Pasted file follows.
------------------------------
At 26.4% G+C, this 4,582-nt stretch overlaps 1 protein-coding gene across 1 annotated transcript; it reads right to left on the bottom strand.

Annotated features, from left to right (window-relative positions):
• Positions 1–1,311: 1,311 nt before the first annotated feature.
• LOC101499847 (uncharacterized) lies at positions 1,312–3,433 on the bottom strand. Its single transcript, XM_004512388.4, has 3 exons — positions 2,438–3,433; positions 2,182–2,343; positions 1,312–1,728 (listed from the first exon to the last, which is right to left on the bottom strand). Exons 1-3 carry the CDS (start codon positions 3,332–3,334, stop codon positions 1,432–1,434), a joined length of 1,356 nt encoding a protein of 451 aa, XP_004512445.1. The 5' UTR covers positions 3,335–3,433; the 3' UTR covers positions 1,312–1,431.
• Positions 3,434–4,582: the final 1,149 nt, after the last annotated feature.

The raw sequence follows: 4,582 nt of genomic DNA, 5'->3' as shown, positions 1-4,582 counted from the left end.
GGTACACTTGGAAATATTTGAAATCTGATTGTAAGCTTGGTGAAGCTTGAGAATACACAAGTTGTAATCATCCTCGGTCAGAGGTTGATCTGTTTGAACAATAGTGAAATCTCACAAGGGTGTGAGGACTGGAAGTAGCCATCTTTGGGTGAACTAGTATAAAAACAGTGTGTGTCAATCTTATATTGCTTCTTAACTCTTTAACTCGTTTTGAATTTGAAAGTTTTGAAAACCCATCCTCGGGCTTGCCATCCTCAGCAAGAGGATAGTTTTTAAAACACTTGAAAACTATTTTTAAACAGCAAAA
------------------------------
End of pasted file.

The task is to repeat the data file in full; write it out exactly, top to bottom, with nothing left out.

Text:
At 26.4% G+C, this 4,582-nt stretch overlaps 1 protein-coding gene across 1 annotated transcript; it reads right to left on the bottom strand.

Annotated features, from left to right (window-relative positions):
• Positions 1–1,311: 1,311 nt before the first annotated feature.
• LOC101499847 (uncharacterized) lies at positions 1,312–3,433 on the bottom strand. Its single transcript, XM_004512388.4, has 3 exons — positions 2,438–3,433; positions 2,182–2,343; positions 1,312–1,728 (listed from the first exon to the last, which is right to left on the bottom strand). Exons 1-3 carry the CDS (start codon positions 3,332–3,334, stop codon positions 1,432–1,434), a joined length of 1,356 nt encoding a protein of 451 aa, XP_004512445.1. The 5' UTR covers positions 3,335–3,433; the 3' UTR covers positions 1,312–1,431.
• Positions 3,434–4,582: the final 1,149 nt, after the last annotated feature.

The raw sequence follows: 4,582 nt of genomic DNA, 5'->3' as shown, positions 1-4,582 counted from the left end.
GGTACACTTGGAAATATTTGAAATCTGATTGTAAGCTTGGTGAAGCTTGAGAATACACAAGTTGTAATCATCCTCGGTCAGAGGTTGATCTGTTTGAACAATAGTGAAATCTCACAAGGGTGTGAGGACTGGAAGTAGCCATCTTTGGGTGAACTAGTATAAAAACAGTGTGTGTCAATCTTATATTGCTTCTTAACTCTTTAACTCGTTTTGAATTTGAAAGTTTTGAAAACCCATCCTCGGGCTTGCCATCCTCAGCAAGAGGATAGTTTTTAAAACACTTGAAAACTATTTTTAAACAGCAAAA